When it comes to writing, I have a multitude of ideas spiraling through my brain like an angry tornado. When tasked with finding a subject to research and write about, those ideas seemed to instantly vanish. My mind went from a notebook full of ideas to a blank canvas. After spending a good portion of time staring at the blank word document, I realized that my inspiration had been staring at me for almost as long as I had been staring at the bare page.
My cat, Lucy watches me with her big yellow eyes, waiting for a scratch on the head or a couple of light pats on the butt. She began to grow impatient as I tried hard not to notice her and stay focused on my work. It wasn’t until she crawled up onto my computer’s keyboard and insisted that I pet her, that I began to wonder what exactly goes through a cat’s mind. After at least an hour or more of writer’s block, I finally had my topic.
So, without further delay, I will begin my journey into the mind of a cat by searching “cat behavior” in Google. I quickly realize that this is not going to be an easy subject on which to find reputable information. The first site that jumps out at me is the Humane Society’s webpage, so that is where I start my research.
The Humane society’s website is extremely informative about the behavior of cats. So finally after quite a long while I can start my list of cat behavior and finish the assignment at hand. Here are a list of ten common actions and behaviors displayed by my cat, and what they’re supposed to indicate.
10) Rubbing: I don’t know about anyone else, but my cat really loves to rub her muzzle on me (and my computer screen…) and pretty much anything with which she interacts. I’ve always associated these nuzzling actions as a sign of affection, but according to The Humane Society, it’s more about claiming what’s hers. A cat will nuzzle people and objects to mark them with her scent. This let’s other cats and animals in the area know that she has laid claim to that person or object. So, while a cat’s nuzzling does indicate affection to an extent, it’s mostly about claiming what’s hers.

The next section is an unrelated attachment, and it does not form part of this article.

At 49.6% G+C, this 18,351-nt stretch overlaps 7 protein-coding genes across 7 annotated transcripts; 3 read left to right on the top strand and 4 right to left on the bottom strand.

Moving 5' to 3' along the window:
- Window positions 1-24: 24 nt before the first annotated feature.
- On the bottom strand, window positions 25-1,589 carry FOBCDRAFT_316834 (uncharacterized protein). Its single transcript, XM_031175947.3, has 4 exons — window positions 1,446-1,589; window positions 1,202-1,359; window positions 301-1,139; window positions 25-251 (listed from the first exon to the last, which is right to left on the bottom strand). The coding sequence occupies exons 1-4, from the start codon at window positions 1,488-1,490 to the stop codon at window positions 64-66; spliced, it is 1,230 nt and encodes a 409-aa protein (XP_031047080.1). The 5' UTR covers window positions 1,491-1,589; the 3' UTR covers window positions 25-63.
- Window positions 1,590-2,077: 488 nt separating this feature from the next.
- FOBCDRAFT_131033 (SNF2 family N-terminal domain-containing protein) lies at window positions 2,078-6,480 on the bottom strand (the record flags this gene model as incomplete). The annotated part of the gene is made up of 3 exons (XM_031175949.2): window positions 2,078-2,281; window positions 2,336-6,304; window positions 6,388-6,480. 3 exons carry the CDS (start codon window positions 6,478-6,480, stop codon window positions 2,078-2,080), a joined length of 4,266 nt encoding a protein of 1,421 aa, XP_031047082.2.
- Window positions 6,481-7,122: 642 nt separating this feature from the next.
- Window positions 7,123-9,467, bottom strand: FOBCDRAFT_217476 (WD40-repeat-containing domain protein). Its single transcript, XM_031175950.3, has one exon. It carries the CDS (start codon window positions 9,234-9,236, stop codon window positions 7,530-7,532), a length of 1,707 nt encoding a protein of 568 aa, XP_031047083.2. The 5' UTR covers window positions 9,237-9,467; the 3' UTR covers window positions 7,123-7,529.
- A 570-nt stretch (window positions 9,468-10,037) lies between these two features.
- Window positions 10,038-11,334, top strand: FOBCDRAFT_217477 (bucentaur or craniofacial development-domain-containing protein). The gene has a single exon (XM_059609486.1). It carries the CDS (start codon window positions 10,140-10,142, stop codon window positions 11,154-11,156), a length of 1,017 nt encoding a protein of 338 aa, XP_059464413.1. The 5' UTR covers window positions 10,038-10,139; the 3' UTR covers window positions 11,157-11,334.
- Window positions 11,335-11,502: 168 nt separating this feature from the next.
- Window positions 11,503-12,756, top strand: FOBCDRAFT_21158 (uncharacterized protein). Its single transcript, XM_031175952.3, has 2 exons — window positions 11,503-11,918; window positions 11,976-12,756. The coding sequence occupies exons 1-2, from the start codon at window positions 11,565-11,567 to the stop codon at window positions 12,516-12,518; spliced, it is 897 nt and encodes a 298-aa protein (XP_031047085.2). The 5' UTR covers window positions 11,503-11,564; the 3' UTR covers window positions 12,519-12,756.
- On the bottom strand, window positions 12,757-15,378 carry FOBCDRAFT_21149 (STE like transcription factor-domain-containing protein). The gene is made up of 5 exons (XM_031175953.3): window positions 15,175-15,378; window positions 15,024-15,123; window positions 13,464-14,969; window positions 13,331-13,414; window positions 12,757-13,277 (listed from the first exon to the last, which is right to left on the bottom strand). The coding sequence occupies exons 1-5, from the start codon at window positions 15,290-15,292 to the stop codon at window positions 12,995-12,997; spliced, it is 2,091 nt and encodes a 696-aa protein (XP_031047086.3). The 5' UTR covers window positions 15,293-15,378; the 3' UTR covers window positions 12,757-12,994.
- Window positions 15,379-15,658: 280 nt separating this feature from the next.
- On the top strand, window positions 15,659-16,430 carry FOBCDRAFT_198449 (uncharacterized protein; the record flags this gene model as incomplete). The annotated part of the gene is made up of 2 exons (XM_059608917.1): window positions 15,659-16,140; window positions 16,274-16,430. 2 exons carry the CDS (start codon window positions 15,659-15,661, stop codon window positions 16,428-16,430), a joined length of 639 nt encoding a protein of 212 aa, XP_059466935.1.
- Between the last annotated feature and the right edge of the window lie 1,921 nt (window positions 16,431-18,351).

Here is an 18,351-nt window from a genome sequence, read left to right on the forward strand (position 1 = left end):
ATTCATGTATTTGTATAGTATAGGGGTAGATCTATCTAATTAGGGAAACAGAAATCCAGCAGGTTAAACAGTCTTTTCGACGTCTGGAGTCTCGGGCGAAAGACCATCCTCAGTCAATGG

9) Kneading: One of the most common behaviors that both of my cats have shown is kneading. At any given time throughout the day, my cats will lay in my lap and eventually begin to knead my clothes with their paws. This behavior is learned when they are kittens. Kittens knead their mother’s breasts to increase milk flow. According to the Humane Society, this is a sign that your cat is extremely happy and content. Although, while she may be content and happy, her claws kneading into the bare skin of my leg has just the opposite effect on me.
8) Yawning: Something my cat does quite frequently is squint her eyes, fold back her ears, open her mouth extremely wide and yawn. Or at least that’s what I’ve always thought she was doing. Apparently, cats have an extra olfactory organ called a Jacobson organ. These scent glands are located inside the cat’s mouth just behind her top teeth. According to the Humane Society, when a cat performs these actions, she is actually gathering more information about the area or objects around her. These Jacobson organs work by intensifying the odor of the object in which the cat is showing interest.
I am beginning to feel like the humane society’s website is not enough for this assignment, so I will be going back to google and taking another look around for a website that is reputable and informative. I am going to change my search terms from “cat behavior” to “How cats communicate” Hopefully I will find more information about a cat’s body language, verbal communication and mannerisms.
7) Blinking: It’s been a long day at work and you’ve finally arrived home. You open the door to find your feline companion waiting patiently, staring intently at the door. As you walk in, the two of you make eye contact and your cat slowly closes her eyes a couple of times. This is not because her eyes are dry or due to normal blinking that may occur. When a cat shuts her eyes around another cat or person, according to WebMD, this indicates a bond of intense trust. In the cat world, maintaining eye contact for too long is a sign of aggression. People who enjoy the company of a feline friend are not afraid to look them in the eyes, and that makes a cat uncomfortable. This is why they seem to be drawn to the people who don’t like cats, because these people usually try to avoid looking at the cat.